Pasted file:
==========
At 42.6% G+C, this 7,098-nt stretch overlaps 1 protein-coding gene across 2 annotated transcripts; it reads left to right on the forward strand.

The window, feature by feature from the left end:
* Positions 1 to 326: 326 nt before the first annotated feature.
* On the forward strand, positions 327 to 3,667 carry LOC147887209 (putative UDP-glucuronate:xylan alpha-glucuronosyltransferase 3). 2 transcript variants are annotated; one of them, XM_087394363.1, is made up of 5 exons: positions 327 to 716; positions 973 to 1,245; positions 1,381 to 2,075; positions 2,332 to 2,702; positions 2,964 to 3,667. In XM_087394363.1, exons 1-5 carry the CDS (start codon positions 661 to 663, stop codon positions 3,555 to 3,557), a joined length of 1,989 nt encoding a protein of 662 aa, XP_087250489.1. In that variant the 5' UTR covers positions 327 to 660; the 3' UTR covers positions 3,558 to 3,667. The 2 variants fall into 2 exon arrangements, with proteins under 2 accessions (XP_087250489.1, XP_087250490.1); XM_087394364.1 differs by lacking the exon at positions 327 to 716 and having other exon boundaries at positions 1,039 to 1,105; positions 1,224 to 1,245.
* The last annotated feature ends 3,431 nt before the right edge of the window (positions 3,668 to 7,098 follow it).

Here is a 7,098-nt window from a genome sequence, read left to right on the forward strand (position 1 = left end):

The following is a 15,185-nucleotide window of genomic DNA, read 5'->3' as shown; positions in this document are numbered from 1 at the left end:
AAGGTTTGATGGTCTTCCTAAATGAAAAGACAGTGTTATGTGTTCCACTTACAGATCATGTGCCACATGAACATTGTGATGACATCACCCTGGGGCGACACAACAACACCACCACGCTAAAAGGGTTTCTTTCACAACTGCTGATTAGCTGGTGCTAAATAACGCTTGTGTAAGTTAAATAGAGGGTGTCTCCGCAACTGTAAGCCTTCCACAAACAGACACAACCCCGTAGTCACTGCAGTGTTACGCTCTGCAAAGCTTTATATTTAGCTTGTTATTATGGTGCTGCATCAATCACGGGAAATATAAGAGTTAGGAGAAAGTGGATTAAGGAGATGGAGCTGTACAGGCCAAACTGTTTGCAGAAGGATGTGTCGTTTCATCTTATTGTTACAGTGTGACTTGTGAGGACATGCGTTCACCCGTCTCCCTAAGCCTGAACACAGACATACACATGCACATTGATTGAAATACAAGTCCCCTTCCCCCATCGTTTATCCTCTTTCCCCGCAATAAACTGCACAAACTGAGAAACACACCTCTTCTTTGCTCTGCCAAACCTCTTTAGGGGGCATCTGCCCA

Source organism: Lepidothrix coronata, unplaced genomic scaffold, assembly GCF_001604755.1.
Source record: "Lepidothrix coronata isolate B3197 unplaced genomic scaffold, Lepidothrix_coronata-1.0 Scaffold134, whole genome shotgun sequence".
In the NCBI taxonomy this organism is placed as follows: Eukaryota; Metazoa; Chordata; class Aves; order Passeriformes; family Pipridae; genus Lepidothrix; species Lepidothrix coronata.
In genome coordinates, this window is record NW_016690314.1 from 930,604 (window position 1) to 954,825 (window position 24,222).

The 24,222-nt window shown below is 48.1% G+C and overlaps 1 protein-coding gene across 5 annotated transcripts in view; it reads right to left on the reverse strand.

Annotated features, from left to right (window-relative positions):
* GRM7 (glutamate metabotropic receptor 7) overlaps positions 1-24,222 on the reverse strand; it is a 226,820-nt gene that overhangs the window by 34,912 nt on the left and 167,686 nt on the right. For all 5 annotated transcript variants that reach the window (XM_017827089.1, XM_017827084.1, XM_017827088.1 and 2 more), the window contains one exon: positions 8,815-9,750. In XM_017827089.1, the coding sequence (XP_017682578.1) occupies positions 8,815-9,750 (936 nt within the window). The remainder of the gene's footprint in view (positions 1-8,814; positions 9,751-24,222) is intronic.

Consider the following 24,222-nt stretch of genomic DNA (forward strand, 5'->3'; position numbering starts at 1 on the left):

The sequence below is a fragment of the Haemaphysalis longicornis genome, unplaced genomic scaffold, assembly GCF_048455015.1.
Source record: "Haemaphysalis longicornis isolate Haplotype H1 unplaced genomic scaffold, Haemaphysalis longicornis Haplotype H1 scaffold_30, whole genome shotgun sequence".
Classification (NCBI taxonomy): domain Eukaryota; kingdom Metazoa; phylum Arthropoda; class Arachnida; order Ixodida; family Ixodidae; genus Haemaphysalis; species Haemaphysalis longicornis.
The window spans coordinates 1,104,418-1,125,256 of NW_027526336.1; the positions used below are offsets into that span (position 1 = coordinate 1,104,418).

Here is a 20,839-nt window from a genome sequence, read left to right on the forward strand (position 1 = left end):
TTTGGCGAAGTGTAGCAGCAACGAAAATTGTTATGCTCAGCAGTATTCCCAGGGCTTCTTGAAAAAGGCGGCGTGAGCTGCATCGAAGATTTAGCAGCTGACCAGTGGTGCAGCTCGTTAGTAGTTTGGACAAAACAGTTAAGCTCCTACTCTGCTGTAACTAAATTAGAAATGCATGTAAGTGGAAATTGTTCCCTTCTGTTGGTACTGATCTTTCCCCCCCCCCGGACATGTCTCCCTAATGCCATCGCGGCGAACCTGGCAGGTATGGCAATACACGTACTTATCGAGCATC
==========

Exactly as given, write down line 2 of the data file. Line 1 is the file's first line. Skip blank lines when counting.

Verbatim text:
The window, feature by feature from the left end: